How to tell if Rottweiler is Mixed? (7 Things to Check for)

Ever looked at a Rottweiler and thought, “Hmmm, I wonder if it’s a mix?” Don’t worry; I’ve got your back! Here are seven things to check for that can help you find out whether your Rottie is a purebred or a mix.

1. Look at their size.

Rottweilers are known for being large and powerful dogs. An adult male usually weighs between 95 to 135 pounds and stands about 24 to 27 inches high at the shoulder.

Females are a bit smaller, generally weighing between 80 to 100 pounds and standing about 22 to 25 inches high at the shoulder.

Remember, these measurements are for healthy, fully-grown dogs, so if your pup is still young, they might not be there yet. But if your full-grown Rottweiler is way off these ranges, there might be another breed in their family tree.

For instance, if your dog is a lot smaller, they might be mixed with a smaller breed. On the other hand, if they’re much larger, they might have a giant breed in their background.

2. Check out their color and markings.

Purebred Rottweilers have a specific color and pattern that’s pretty easy to recognize once you know what to look for. They’re always black with well-defined tan or rust-colored markings in particular spots. You should see these markings above their eyes, on their cheeks, on the sides of the muzzle, on their chest and legs, and beneath their tail. Here are some common rottweilers colors and markings.

If your dog has these colors and markings, there’s a good chance they’re a purebred Rottweiler. But if they’re any other color, or if their markings are different or in the wrong places, it could mean they’re a mix. Here are a few dog breeds that looks like rottweilers but aren’t.

For example, if your dog is all black, all tan, or has spots or patches, they might have some other breed in their background.

3. Study their head and muzzle shape.

The head of a Rottweiler is one of its most distinctive features. It should be medium length and broad between the ears. The forehead is rounded, but it’s also reasonably flat, and it should have a noticeable stop (that’s the spot where the nose and forehead meet).

The muzzle is straight and strong, and it’s about the same length as the skull, giving the head an overall balanced look. If your dog’s head is long and narrow, or if the muzzle is short and upturned (like a Bulldog’s), or elongated (like a Collie’s), it could mean there’s a different breed in their genes. Also, Rottweilers should have tight, neat lips, not droopy ones.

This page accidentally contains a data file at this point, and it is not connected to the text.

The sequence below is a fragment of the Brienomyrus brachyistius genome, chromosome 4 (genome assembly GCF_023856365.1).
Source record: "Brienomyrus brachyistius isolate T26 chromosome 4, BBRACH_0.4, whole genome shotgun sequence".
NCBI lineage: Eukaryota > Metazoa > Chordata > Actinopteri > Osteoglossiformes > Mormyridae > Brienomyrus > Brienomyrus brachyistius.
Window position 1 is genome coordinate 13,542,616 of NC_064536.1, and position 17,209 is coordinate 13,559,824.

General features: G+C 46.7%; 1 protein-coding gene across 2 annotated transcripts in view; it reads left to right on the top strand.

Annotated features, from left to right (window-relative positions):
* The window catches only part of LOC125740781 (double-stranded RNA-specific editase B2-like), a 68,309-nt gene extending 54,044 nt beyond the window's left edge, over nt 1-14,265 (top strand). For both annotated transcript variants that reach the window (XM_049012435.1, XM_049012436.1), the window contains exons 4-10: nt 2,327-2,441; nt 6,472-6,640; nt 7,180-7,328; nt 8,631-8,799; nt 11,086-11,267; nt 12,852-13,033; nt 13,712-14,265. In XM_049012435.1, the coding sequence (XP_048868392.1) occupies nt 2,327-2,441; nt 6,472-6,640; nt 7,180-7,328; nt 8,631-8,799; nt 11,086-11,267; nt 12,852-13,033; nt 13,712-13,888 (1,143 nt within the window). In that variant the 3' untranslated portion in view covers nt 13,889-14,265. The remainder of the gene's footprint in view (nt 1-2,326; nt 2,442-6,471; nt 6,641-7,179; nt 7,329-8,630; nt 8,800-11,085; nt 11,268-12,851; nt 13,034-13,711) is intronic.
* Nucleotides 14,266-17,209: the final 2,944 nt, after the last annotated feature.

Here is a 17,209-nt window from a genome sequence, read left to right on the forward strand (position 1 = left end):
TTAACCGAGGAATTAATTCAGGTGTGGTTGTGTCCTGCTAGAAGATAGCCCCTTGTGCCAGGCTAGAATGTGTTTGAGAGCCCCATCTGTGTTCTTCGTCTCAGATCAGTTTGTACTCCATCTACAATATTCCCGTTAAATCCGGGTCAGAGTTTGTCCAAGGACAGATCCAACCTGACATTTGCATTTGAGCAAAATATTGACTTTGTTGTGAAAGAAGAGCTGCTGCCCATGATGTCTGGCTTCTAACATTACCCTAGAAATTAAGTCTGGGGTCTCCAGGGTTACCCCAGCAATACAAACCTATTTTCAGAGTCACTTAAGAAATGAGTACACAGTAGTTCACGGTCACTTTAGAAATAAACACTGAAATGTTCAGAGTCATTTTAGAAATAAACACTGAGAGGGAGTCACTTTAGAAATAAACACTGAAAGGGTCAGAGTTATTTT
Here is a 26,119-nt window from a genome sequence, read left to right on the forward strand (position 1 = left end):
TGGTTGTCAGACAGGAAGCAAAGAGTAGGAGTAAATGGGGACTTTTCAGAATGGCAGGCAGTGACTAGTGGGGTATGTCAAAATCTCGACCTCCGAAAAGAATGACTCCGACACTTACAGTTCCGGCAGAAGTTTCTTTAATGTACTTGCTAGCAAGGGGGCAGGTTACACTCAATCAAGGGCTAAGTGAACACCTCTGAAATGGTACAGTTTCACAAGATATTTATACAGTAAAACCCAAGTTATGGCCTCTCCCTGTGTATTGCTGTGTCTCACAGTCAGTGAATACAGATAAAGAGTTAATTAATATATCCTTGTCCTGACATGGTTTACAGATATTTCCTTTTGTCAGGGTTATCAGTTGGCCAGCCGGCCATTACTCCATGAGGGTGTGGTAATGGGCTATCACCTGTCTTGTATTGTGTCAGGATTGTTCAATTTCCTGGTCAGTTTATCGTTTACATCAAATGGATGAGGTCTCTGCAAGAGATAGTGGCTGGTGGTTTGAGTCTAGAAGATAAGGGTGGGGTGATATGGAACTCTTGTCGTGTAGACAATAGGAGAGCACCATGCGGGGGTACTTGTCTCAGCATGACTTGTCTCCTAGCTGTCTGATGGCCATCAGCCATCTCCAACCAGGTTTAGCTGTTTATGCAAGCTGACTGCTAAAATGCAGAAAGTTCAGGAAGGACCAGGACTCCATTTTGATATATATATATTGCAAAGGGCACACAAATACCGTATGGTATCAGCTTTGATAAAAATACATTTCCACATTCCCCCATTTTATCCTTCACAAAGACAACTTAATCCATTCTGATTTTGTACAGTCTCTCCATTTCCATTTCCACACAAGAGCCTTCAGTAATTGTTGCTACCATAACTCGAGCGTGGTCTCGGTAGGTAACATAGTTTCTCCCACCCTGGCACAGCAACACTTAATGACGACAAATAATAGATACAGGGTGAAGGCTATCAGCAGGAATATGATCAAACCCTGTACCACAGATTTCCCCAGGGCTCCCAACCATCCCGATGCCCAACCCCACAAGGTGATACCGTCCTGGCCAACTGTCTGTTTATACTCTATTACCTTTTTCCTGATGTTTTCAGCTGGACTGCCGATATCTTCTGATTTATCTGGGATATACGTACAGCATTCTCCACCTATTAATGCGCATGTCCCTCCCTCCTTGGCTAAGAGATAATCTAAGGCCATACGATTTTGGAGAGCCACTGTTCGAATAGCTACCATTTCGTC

So if your pup has jowls like a Saint Bernard, they might be a mix.

4. Look at their tail.

Rottweilers have a tail that is in line with the top of their back when relaxed but may raise a bit when they are excited or active.

Purebred Rotties are born with a full tail, but it is often docked (or shortened) when they are very young. This practice started back when Rottweilers were used for herding and the tail was docked to prevent injury.

However, in many places, this practice is no longer allowed, so a purebred Rottie might still have its full tail.

If your Rottweiler’s tail is curly like a Pug’s or really fluffy like a Husky’s, there’s a chance they might be mixed with another breed.

5. Check their coat.

Rottweilers have a coat that is straight, dense, and of medium length. It’s made of a topcoat and an undercoat. The topcoat is coarse and flat, while the undercoat, which they usually have on their neck and thighs, is a bit softer and not as dense.

This coat helps protect them in both hot and cold weather. If your Rottie’s coat is long, curly, very short, or has a different texture, they might be a mix.

For example, if your dog’s coat is curly like a Poodle’s or long and silky like a Golden Retriever’s, then they might not be a purebred Rottweiler.

6. Pay attention to their behavior.

This point is a bit tricky because every dog is unique and has its own personality. But generally speaking, Rottweilers are known to be calm, confident, and courageous.

They tend to be very loyal and protective of their family, which makes them excellent guard dogs. They’re often reserved with strangers but not hostile unless they feel their family is threatened.

If your Rottie is excessively timid, overly aggressive, or displays behaviors more associated with other breeds, they might be mixed. However, remember, training and socialization play a huge part in a dog’s behavior, so this isn’t a foolproof sign.

7. Get a DNA test.

If you’re still unsure after all these checks, you can get a doggy DNA test. This test is a simple way to know for sure what breeds make up your furry friend. It usually involves a cheek swab or blood sample that you send off to a lab.

After a few weeks, you’ll get a report showing the different breeds in your dog’s background. This is the most reliable method to confirm if your Rottweiler is a purebred or mixed. It’s kind of like those ancestry tests for people!

Final Thoughts

Remember, whether your Rottie is a purebred or a mixed breed, they’re still an awesome pup who deserves all your love. But it’s always cool to know more about your furry friend, right?